A Practical Approach to BEPS Country-by-Country Reporting

A Practical Approach to BEPS Country-by-Country Reporting

Raymond Wynman
Managing Director

By Raymond Wynman, Director International Tax

The quest for transparency in the global tax environment has been a catalyst for new regulations and guidelines. In the spirit of that pursuit, The Organization for Economic Co-operation and Development (OECD) created the Base Erosion and Profit Shifting (BEPS) Action Plan #13 as one of fifteen actions that need to be taken to implement BEPS measures. The goal is to increase transparency regarding international tax structures and tax attributes that authorities believe may lead to base erosion. This blog will address how to implement Action #13: Country-by -Country (CbC) Reporting and Notifications in a practical manner.

Once Talk, Now Action

Once all talk, BEPS is now a reality, and corporate tax departments need to act.

CbC Reporting will be a complex and time consuming process because of the need to assess varying deadlines (depending on your year-end date) and varying requirements from country to country. No matter what the filing deadline, tax departments must notify tax authorities by Dec 31, 2016 on how they plan to file their CbC report for the fiscal year 2016. These notifications are only part of the overall process.

In order to prepare notifications, here’s a suggested step-by-step action plan to execute before December 31, 2016:

Step 1: Determine the CbC Reporting filing requirements for each entity within your company’s corporate structure under local country tax requirements. Review of such requirements would include the need to file a CbC notification for 2016 OR if the country does not require 2016 filings, then look at other options, such as, does the country allow for early adoption.

Step 2: Select the ultimate parent entity or an alternate “surrogate parent” for CbC Reporting purposes in a way that allows minimization of the amount of CbC reporting. There is some criteria that will govern this selection:

  • Each constituent entity must notify its tax authority whether it is the ultimate parent entity or the surrogate parent entity by December 31, 2016.
  • If the constituent entity is not the ultimate parent entity or the surrogate parent entity, it shall notify its tax authority of the identity and tax residence of the ultimate parent entity or the surrogate parent entity.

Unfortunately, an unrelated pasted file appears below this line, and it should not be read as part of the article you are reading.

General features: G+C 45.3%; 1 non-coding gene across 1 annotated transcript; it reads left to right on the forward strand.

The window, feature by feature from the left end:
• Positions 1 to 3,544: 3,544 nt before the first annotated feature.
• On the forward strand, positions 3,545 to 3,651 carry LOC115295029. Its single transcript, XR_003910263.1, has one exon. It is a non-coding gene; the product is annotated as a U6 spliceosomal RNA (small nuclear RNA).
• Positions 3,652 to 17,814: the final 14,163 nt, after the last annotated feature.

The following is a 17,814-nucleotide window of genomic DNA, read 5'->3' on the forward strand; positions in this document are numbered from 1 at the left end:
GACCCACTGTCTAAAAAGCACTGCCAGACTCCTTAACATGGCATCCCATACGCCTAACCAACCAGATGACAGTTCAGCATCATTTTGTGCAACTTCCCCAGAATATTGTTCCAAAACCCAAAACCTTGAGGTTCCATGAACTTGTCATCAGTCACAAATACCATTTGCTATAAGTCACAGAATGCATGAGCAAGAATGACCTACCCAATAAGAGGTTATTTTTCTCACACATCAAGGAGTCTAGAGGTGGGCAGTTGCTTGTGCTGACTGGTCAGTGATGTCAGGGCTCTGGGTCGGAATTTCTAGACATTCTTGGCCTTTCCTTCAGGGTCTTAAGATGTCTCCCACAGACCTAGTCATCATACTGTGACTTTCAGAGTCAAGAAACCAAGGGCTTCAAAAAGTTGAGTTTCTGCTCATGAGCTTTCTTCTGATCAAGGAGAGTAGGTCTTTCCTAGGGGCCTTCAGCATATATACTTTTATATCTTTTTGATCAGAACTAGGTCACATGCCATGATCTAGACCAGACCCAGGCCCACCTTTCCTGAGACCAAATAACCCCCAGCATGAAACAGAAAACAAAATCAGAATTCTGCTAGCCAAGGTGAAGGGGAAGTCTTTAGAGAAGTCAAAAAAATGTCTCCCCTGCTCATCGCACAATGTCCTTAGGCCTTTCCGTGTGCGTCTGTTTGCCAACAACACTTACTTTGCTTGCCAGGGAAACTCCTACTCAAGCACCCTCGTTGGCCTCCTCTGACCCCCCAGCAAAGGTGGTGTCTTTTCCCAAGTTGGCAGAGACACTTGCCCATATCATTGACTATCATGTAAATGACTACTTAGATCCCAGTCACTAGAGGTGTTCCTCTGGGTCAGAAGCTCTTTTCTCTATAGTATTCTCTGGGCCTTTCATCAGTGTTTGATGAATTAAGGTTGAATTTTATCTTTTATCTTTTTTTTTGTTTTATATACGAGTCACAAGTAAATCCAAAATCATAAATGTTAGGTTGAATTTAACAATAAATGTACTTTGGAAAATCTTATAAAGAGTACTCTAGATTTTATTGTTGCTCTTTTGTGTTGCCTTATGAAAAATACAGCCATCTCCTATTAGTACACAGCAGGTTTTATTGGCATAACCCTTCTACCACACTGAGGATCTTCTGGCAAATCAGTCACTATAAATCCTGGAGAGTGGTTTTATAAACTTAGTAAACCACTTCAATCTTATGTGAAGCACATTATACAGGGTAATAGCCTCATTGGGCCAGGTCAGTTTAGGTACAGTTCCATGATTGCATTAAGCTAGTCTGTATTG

• Verify that the country of the ultimate/surrogate parent has entered into a competent authority exchange information agreement between its country and the local jurisdiction of the local subsidiary; and
  • Confirm that there is no “systemic failure” with the competent authority exchange of information agreement between the ultimate parent or surrogate parent and the local jurisdiction Systemic failure is the suspension of information exchange between two countries’ tax authorities due to the parent jurisdiction’s tax authority’s repeated failure to provide CbC reports in its possession.

Note: (For Step 2, it would be especially prudent to have a project manager who can focus on this complex task. See the example below of how to assess the criteria of your corporate structure to identify the most appropriate country filing candidate).

Step 3: File the parent/surrogate entity’s notification with the parent country’s tax authority. For calendar year end companies, this notification must occur by December 31, 2016. The notification is to let the tax authority know that a CbC report will be filed with its tax return or whatever timing designated by the local tax authorities.

Step 4: Determine whether there is a notification requirement in the local country to designate an ultimate/surrogate parent. If this is case, file the local country notification with country’s tax authorities. For calendar year end companies, this notification must occur by December 31, 2016. The notification is to let the local tax authority know that a CbC report will be filed with the tax authorities where the ultimate/surrogate parent is resident.